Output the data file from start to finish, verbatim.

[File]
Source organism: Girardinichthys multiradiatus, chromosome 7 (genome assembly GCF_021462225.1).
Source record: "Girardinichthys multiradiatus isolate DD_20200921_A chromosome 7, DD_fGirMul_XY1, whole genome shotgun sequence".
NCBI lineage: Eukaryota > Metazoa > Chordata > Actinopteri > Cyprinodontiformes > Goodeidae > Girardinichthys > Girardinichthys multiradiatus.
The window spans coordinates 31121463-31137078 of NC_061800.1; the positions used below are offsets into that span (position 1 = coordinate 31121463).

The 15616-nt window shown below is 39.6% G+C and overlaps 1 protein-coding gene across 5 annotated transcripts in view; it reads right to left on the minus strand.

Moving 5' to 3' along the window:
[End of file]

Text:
Source organism: Girardinichthys multiradiatus, chromosome 7 (genome assembly GCF_021462225.1).
Source record: "Girardinichthys multiradiatus isolate DD_20200921_A chromosome 7, DD_fGirMul_XY1, whole genome shotgun sequence".
NCBI lineage: Eukaryota > Metazoa > Chordata > Actinopteri > Cyprinodontiformes > Goodeidae > Girardinichthys > Girardinichthys multiradiatus.
The window spans coordinates 31121463-31137078 of NC_061800.1; the positions used below are offsets into that span (position 1 = coordinate 31121463).

The 15616-nt window shown below is 39.6% G+C and overlaps 1 protein-coding gene across 5 annotated transcripts in view; it reads right to left on the minus strand.

Moving 5' to 3' along the window: